We go into my study, stopping outside in the dark to look at the moon. We dial the number: will anyone else join us tonight? We’ve led this short service over the phone for two years now, late on Wednesday nights, on a party line so that anyone can call in, carer, sufferer, seeker of consolation. Leslie sings the song of the four angels: ‘Before me is Uriel, angel of light; behind me is Raphael, angel of healing; over my head is God’s presence.’
Leslie was there with his smile when I first came to our community, 36 years ago. That smile never left him, warm, embracing, simplifying life’s adversities into welcome, ushering everybody, old friend, new acquaintance into a sunshine of welcome. It never left him, except perhaps in the cruellest phase of his illness.
I see Leslie leading the services in the Synagogue: Kol Nidrei: All our vows and dreams, may we never give up hope of fulfilling them; Shuvi Nafshi; may my soul find her rest; Ve’avitah tehillah: you, eternal God, love the songs of mortals, made of flesh, blood and confusion, fleeting as shadows through a turbulent world.
Leslie was a wonderful teacher: ‘Half the battle is helping the boys relax, taking the pressure off them’. He’d talk to the parents: ‘Don’t worry, she’ll be great on her Bat-Mitzvah’.
Leslie loved animals. I see him, gently calling to the horses at the farm on Regents Park Road. He adored dogs, and they him. If I let my dog off the lead in a room full of forty people, it was Leslie to whom he ran.
Leslie had a moral passion too, refugees, people in pain. He helped fight for the Race Relations Act.
But it’s his from-the-heart smile we all remember most. He could almost disarm destiny with that smile, and nearly did, running with the Olympic Torch in honour of the generous, accepting spirit in which he took his diagnosis of Alzheimer’s. But in the end, it wasn’t Leslie any more, but the faithful love of his family, close friends and carers which formed the counterforce of love against the cruelty of the disease.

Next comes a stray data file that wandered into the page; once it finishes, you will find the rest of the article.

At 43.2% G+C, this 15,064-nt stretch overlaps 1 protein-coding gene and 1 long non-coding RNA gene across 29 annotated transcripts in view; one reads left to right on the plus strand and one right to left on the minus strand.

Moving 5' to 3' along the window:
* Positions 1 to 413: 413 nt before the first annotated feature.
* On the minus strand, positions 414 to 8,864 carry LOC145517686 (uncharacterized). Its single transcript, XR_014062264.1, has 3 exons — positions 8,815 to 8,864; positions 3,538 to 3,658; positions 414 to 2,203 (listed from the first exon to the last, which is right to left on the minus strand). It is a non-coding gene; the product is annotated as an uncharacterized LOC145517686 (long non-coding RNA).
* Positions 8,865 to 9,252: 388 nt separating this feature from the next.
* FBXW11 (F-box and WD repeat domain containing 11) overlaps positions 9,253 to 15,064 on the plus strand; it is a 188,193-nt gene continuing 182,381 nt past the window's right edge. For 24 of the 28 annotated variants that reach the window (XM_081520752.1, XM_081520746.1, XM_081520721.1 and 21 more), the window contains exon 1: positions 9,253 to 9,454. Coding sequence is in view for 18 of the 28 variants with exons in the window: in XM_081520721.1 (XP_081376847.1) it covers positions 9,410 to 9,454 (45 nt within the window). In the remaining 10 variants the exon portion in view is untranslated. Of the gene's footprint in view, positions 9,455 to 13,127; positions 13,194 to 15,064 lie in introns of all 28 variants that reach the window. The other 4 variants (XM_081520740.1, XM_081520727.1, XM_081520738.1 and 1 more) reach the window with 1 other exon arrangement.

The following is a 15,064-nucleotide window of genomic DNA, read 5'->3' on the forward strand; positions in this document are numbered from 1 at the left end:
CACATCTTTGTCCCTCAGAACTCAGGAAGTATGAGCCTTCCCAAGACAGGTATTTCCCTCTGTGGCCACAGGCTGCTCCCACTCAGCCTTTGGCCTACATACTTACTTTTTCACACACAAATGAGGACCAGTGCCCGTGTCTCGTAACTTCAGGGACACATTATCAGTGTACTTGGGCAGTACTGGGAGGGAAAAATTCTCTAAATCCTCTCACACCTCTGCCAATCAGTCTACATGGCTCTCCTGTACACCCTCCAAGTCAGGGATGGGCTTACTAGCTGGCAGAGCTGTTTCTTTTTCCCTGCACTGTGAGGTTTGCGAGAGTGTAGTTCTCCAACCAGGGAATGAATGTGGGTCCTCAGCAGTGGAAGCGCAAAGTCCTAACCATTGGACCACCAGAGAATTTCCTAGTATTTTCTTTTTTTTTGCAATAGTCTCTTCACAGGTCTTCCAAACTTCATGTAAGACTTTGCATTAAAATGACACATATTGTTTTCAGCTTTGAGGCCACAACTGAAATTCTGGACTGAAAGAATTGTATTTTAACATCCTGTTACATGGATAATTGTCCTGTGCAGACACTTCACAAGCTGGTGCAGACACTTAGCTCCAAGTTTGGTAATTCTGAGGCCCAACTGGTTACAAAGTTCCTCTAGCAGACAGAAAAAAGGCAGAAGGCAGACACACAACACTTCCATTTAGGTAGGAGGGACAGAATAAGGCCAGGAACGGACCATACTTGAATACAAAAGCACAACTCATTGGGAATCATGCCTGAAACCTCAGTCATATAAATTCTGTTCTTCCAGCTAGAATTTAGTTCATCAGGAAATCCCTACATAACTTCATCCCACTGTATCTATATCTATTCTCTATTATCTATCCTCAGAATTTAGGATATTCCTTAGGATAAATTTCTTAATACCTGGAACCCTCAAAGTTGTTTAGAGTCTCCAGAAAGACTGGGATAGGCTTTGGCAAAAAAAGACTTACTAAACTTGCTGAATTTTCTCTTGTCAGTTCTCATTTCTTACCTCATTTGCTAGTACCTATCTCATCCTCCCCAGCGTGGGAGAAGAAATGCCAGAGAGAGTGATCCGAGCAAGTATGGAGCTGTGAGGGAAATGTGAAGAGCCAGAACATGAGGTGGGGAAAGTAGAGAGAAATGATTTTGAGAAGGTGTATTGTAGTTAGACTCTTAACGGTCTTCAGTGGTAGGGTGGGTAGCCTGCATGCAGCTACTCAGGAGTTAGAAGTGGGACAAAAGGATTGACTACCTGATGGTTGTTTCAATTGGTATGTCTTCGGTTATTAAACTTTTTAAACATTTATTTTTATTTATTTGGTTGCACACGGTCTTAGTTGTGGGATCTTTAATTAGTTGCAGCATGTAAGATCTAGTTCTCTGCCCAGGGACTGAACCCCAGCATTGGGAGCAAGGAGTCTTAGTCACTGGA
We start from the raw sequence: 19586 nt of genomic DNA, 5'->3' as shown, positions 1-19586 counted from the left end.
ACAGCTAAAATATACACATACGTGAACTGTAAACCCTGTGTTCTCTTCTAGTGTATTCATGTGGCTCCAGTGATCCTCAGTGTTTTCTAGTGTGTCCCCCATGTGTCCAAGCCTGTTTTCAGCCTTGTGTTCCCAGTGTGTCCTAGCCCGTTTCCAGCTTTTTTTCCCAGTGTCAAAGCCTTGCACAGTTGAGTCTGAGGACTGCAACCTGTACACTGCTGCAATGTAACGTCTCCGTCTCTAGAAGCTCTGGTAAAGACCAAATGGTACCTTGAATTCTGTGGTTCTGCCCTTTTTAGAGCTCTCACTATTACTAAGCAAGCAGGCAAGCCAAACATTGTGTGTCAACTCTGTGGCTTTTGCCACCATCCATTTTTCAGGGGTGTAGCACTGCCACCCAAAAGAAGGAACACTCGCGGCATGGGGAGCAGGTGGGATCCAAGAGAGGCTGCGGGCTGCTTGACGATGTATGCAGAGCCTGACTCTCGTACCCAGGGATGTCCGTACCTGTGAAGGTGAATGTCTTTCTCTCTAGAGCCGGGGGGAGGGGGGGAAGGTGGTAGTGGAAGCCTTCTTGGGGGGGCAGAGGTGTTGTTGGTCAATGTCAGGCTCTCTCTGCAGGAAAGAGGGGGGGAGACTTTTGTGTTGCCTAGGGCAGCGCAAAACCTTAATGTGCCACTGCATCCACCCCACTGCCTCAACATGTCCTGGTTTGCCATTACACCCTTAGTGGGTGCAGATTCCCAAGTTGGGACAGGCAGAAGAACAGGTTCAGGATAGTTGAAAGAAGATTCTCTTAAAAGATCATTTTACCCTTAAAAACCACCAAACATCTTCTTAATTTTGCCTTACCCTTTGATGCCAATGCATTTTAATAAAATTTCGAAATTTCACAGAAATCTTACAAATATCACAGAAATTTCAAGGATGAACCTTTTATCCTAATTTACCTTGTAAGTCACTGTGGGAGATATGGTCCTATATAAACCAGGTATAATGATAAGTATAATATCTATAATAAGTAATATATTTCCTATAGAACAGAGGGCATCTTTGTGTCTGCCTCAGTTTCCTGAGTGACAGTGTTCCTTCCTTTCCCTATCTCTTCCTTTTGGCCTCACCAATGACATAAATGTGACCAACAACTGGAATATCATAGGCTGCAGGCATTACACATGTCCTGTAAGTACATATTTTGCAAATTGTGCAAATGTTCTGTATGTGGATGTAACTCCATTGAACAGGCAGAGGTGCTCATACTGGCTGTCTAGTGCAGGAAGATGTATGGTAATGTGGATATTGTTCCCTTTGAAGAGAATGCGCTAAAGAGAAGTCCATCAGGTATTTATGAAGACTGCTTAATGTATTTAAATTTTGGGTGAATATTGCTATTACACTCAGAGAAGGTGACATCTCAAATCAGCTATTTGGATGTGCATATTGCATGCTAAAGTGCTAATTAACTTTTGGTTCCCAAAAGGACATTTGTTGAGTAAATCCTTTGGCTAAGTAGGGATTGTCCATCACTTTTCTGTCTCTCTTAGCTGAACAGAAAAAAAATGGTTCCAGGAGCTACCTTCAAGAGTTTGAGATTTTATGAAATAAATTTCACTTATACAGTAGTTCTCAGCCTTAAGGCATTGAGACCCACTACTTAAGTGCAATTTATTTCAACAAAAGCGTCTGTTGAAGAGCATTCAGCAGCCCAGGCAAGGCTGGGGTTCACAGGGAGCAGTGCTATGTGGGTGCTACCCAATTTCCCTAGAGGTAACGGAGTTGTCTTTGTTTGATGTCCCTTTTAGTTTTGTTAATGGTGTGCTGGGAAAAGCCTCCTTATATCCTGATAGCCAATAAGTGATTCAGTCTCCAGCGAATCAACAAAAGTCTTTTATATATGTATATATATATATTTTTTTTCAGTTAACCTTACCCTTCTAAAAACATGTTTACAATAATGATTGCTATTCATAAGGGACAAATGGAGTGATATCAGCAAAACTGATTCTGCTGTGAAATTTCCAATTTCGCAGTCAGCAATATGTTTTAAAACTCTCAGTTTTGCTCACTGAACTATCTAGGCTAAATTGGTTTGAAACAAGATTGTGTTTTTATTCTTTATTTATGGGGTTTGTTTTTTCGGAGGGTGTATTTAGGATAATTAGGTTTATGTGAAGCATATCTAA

We gardened together during the first stages of that illness, when his kindness shone out even more and he wouldn’t hear a single bad word about anyone, not his synagogue and certainly not his rabbi. I think of us together, planting hundreds of daffodils.
The wonderful poet Helen Dunmore understood, in her own dying:
My life’s stem was cut…
I know I am dying
But why not keep flowering
As long as I can
From my cut stem?
Forgive me for writing about Leslie, but he is the closest of my colleagues to have gone to his eternal rest. There are so many others whom we remember. Today is July 7, twelve years since the London bombings (before those this year). I think of Miriam Hyman, Susan Levy, and others whom I only know by name. Tomorrow is the Pride March in London; I think of Shira Banki stabbed to death in Jerusalem’s 2015 parade.
There are so many with whom our daily lives are inextricably, instinctively bound: parents, partners, children. Living without them was unthinkable until…
A friend who lost his wife spoke to me of his dislike of the term ‘closure’. I agree. Love, and loss, do not know closure. They continue to grow in us. What we have is not closure, but becoming, what the voices of the dead say inside us.
This is true of sorrow, as David Grossman wrote in Falling Out Of Time, reflecting on the death of his son Uri: ‘the boy / is dead…But his death, / his death / is not / dead.’
This is no less true of love. We carry within us the ongoing becoming of those we have loved. Sometimes, in some seasons, on days with a special light, we notice that they are still flowering. We all have gardens in our hearts, into which time painfully transplants more and more of the lives we have loved around us, until it takes us too, and leaves us, also, vital memories in the hearts of others.